B2B Payments

Australian Government Launches Supply Chain Finance Probe

Australian government

The Australian government has launched an investigation into the supply chain finance market and the impact of the financing tool on small business payments and cash flow.

Reports in The Advisor on Thursday (Oct. 31) said Australian Small Business and Family Enterprise Ombudsman (ASBFEO) Kate Carnell has opened a review into supply chain finance and its impact on small to medium-sized businesses (SMBs).

According to the publication, Carnell will look into both how supply chain finance can help SMBs manage cash flow, as well as how it may adversely lengthen large corporates’ payment terms to small suppliers. The probe follows reports of small businesses contacting the ASBFEO with concerns related to supply chain financing.

Supply chain finance is a legitimate and effective tool to free up cash flow for small and family businesses,” Carnell said in a statement. “However, it is totally unacceptable for big businesses to use supply chain financing arrangements as a replacement for reasonable payment terms being offered, 30 days or less from invoice.”

Carnell added that she is encouraging small businesses to continue reaching out to the ASBFEO and contribute to the government’s review of the market.

“This review will provide a clearer picture on the range of supply chain finance options available on the market and which industries are using these products,” she said. “More large businesses are offering supply chain finance to small businesses, and we are keen to find out what’s driving that.”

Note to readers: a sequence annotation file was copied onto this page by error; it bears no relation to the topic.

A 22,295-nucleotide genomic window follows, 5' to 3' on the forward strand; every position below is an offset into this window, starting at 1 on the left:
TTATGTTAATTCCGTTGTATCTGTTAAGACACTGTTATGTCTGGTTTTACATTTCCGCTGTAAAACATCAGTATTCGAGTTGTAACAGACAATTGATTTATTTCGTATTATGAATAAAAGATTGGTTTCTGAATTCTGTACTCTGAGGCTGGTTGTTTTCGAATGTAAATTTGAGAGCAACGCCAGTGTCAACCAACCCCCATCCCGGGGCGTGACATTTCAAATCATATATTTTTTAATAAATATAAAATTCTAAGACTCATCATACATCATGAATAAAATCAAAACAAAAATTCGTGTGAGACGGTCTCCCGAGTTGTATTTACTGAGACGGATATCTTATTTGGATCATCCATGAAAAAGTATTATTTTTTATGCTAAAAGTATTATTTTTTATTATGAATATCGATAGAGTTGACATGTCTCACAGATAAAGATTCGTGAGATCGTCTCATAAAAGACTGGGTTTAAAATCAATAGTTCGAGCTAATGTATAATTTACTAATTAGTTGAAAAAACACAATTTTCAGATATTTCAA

Reports said the review will also explore whether large corporates are “manipulating” the supply chain financing model, as the publication said. Carnell explained that the investigation will look into “whether supply chain finance is being used by big business as a means to stretch out formal payment terms and as a strategy to manipulate the reporting of working capital and cash reserves.”

Corporate reporting of supply chain finance has fallen under scrutiny in recent years, with analysts at Moody’s and others suggesting that the finance tool should be classified as debt in corporate financials.



The pressure on banks to modernize their payments capabilities to support initiatives such as ISO 20022 and instant/real time payments has been exacerbated by the emergence of COVID-19 and the compelling need to quickly scale operations due to the rapid growth of contactless payments, and subsequent increase in digitization. Given this new normal, the need for agility and optimization across the payments processing value chain is imperative.